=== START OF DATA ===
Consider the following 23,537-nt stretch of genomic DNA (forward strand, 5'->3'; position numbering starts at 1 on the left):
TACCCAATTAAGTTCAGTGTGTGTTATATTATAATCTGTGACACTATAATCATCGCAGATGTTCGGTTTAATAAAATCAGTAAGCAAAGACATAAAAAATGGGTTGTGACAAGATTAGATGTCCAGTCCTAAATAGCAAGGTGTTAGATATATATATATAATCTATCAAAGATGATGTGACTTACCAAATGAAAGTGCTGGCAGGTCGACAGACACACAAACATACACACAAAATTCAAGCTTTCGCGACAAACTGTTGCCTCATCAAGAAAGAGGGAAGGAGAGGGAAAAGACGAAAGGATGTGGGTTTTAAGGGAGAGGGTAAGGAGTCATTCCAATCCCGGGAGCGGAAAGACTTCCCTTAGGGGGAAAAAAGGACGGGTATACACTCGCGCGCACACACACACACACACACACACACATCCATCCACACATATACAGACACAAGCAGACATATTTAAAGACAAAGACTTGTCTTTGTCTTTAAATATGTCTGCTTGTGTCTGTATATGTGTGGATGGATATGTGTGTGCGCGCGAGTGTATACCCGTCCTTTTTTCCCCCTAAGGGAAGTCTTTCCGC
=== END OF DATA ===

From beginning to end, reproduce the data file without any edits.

Consider the following 23,537-nt stretch of genomic DNA (forward strand, 5'->3'; position numbering starts at 1 on the left):
TACCCAATTAAGTTCAGTGTGTGTTATATTATAATCTGTGACACTATAATCATCGCAGATGTTCGGTTTAATAAAATCAGTAAGCAAAGACATAAAAAATGGGTTGTGACAAGATTAGATGTCCAGTCCTAAATAGCAAGGTGTTAGATATATATATATAATCTATCAAAGATGATGTGACTTACCAAATGAAAGTGCTGGCAGGTCGACAGACACACAAACATACACACAAAATTCAAGCTTTCGCGACAAACTGTTGCCTCATCAAGAAAGAGGGAAGGAGAGGGAAAAGACGAAAGGATGTGGGTTTTAAGGGAGAGGGTAAGGAGTCATTCCAATCCCGGGAGCGGAAAGACTTCCCTTAGGGGGAAAAAAGGACGGGTATACACTCGCGCGCACACACACACACACACACACACACATCCATCCACACATATACAGACACAAGCAGACATATTTAAAGACAAAGACTTGTCTTTGTCTTTAAATATGTCTGCTTGTGTCTGTATATGTGTGGATGGATATGTGTGTGCGCGCGAGTGTATACCCGTCCTTTTTTCCCCCTAAGGGAAGTCTTTCCGC